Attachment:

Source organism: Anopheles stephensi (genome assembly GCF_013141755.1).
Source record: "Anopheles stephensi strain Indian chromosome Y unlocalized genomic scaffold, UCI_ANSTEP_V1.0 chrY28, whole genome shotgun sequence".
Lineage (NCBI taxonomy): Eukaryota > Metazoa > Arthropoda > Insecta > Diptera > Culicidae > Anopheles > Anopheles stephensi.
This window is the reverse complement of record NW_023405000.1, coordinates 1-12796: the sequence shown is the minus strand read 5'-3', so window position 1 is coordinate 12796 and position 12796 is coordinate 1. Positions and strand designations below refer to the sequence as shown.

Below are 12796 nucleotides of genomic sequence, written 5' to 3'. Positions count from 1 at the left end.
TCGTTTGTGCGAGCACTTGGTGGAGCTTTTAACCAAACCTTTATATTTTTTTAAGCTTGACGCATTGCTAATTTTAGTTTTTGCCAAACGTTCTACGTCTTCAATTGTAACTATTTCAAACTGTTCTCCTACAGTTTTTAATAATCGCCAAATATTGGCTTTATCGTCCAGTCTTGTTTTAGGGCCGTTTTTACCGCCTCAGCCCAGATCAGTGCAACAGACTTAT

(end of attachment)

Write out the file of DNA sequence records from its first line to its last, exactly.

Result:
Source organism: Anopheles stephensi (genome assembly GCF_013141755.1).
Source record: "Anopheles stephensi strain Indian chromosome Y unlocalized genomic scaffold, UCI_ANSTEP_V1.0 chrY28, whole genome shotgun sequence".
Lineage (NCBI taxonomy): Eukaryota > Metazoa > Arthropoda > Insecta > Diptera > Culicidae > Anopheles > Anopheles stephensi.
This window is the reverse complement of record NW_023405000.1, coordinates 1-12796: the sequence shown is the minus strand read 5'-3', so window position 1 is coordinate 12796 and position 12796 is coordinate 1. Positions and strand designations below refer to the sequence as shown.

Below are 12796 nucleotides of genomic sequence, written 5' to 3'. Positions count from 1 at the left end.
TCGTTTGTGCGAGCACTTGGTGGAGCTTTTAACCAAACCTTTATATTTTTTTAAGCTTGACGCATTGCTAATTTTAGTTTTTGCCAAACGTTCTACGTCTTCAATTGTAACTATTTCAAACTGTTCTCCTACAGTTTTTAATAATCGCCAAATATTGGCTTTATCGTCCAGTCTTGTTTTAGGGCCGTTTTTACCGCCTCAGCCCAGATCAGTGCAACAGACTTAT